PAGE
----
A Massachusetts regulator has accused the brokerage arm of Fidelity Investments of having “unethical and dishonest” practices to decide which customers may trade options on its platform, at a time of surging retail demand for the derivatives.
The state securities division filed an administrative complaint against Fidelity Brokerage Services on Wednesday, alleging that the group had failed to properly vet customers who applied to trade options or use margin loans on the platform.
Fidelity in some cases “approved customers who claimed to have gained years of experience in just a few days” or who changed their stated incomes when their first applications were denied, the regulator said.
Trading with options and margin loans can be more complex and risky than ordinary share trading, and the regulator requires that brokerage platforms ensure that customers understand the products and meet criteria for both net worth and sophistication in the markets.
The regulator’s move comes as equity options volume hits records. On Monday more than 61.3m contracts turned over, according to exchange operator Cboe Global Markets.
“This is an issue of investor protection and companies cannot be allowed to rubber-stamp these applications without doing their due diligence, all in the name of efficiency,” said William Galvin, Massachusetts secretary of the commonwealth, who oversees the securities division.
Fidelity, based in Boston, has one of the largest retail brokerages in the country, with more than 30m accounts.
The brokerage, which is privately owned, handled more than 3.5m trades a day on average during the first quarter of 2021, and added more than 4.1m new customer accounts during this period. More than a quarter of these new accounts were opened by investors under the age of 35, according to data from the regulator.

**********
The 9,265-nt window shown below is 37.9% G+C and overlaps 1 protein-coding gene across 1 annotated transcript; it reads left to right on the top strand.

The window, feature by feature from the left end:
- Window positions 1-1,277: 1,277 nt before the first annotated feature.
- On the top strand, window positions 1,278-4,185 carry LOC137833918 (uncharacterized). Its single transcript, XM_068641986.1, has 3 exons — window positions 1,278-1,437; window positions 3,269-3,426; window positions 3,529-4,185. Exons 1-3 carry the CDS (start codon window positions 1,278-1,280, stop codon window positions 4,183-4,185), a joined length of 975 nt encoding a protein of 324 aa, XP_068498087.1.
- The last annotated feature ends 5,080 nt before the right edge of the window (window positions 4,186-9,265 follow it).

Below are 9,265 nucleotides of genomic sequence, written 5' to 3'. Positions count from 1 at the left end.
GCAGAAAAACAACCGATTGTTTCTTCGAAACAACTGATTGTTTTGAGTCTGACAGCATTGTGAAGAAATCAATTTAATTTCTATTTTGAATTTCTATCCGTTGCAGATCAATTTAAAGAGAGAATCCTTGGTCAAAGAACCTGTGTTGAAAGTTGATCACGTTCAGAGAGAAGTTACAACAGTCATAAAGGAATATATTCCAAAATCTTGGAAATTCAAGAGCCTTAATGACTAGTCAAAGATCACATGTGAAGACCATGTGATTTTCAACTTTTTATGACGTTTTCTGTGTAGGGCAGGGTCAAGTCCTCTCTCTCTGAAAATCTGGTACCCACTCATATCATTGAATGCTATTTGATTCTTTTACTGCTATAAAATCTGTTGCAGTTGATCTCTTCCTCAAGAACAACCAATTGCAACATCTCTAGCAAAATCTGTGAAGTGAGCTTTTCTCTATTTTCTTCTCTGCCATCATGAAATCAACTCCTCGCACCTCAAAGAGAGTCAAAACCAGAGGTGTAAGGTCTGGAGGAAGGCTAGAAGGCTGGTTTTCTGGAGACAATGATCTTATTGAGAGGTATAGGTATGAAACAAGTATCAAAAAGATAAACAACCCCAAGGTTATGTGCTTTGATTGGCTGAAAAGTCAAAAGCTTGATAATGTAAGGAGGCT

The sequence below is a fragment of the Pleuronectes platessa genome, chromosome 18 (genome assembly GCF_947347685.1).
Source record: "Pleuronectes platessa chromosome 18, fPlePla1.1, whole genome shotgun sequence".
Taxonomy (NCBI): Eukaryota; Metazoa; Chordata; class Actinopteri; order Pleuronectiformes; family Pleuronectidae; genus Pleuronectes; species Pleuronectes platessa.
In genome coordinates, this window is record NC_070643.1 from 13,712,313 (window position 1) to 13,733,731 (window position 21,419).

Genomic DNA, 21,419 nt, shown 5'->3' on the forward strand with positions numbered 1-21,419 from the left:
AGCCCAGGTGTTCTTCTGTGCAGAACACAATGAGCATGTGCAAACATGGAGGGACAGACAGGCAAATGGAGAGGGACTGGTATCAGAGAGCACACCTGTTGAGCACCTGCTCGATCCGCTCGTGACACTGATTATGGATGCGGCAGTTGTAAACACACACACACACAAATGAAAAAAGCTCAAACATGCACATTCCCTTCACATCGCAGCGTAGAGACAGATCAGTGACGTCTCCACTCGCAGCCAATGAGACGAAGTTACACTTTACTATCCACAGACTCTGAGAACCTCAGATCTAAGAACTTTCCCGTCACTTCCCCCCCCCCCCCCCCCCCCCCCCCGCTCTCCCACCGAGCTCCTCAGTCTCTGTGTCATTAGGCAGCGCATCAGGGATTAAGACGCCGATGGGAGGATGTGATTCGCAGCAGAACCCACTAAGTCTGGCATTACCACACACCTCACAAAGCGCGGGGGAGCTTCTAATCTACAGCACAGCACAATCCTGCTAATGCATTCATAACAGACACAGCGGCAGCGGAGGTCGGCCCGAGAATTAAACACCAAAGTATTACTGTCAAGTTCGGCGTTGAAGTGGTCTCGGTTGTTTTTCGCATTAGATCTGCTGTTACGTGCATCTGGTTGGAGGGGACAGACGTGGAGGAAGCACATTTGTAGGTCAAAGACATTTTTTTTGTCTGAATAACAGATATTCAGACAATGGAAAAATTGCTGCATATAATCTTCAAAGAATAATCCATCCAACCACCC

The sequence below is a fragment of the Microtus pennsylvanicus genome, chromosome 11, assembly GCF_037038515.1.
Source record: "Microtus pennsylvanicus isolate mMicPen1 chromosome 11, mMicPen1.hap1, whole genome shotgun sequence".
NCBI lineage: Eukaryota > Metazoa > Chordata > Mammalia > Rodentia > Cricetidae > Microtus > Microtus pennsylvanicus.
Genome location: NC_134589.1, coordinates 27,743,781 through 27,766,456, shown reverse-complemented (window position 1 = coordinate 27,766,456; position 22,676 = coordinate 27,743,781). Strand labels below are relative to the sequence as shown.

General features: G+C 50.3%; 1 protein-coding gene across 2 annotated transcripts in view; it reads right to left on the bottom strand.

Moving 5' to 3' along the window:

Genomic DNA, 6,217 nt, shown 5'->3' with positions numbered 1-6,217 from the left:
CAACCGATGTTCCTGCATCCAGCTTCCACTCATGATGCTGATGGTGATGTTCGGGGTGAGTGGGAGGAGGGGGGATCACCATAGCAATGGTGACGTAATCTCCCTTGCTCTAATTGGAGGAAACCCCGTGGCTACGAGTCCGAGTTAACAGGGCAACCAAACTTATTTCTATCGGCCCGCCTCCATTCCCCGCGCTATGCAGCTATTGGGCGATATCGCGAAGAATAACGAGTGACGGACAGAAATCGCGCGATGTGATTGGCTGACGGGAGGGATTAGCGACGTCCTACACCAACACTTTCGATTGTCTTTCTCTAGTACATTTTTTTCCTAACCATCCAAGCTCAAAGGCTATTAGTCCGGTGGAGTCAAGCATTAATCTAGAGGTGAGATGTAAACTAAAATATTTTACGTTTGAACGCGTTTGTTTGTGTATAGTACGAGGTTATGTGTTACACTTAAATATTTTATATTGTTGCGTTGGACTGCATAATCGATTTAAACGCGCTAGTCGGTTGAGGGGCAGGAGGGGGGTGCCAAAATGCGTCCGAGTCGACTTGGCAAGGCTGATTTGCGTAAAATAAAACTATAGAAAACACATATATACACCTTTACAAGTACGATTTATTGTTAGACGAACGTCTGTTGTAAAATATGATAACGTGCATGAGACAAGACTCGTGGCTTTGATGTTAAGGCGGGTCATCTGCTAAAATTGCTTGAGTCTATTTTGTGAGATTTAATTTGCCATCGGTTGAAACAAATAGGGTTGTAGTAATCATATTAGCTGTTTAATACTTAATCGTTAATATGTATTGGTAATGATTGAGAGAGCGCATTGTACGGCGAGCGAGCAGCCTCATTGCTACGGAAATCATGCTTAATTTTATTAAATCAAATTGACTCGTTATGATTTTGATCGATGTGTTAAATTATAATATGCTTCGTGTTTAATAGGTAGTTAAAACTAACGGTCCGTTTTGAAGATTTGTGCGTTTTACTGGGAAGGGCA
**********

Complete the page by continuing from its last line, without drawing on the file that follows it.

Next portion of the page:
The regulator’s enforcement office said that Fidelity failed to implement policies to ensure that customers met minimum salary and asset requirements and did not prevent customers from changing their income ranges and resubmitting new applications within the span of a day in order to be approved.
Some of the newly approved customers then purchased options on so-called meme stocks, which soared in value in early 2021 after buying campaigns co-ordinated on social media, the Massachusetts agency said.
The regulator’s action on Wednesday follows another one it took against Robinhood in December 2020, when it said the retail brokerage had approved options clients who had little or no investing knowledge, in violation of the company’s own policies.
Fidelity said it had co-operated fully with the Massachusetts securities division over its case.
“FBS has a longstanding commitment to delivering excellent customer service, operating with integrity, and adhering to industry standards and regulations,” the company said.
“We disagree with the characterisations of FBS contained in the complaint, believe that we have effective due diligence processes, and look forward to addressing and resolving this matter through the administrative process,” Fidelity added.
The regulator also alleged that Fidelity failed to detect customers changing their job descriptions on their applications and resubmitting them. One applicant changed their job title from “scientist” to “CEO” within a day of being denied to trade options. The applicant was eventually approved, according to the complaint.
Galvin said that Fidelity’s “blatantly unethical disregard for safeguarding, along with its inadequate supervisory compliance policies, continue to risk exposing inexperienced retail brokerage customers to the hazards of options and margin trading”.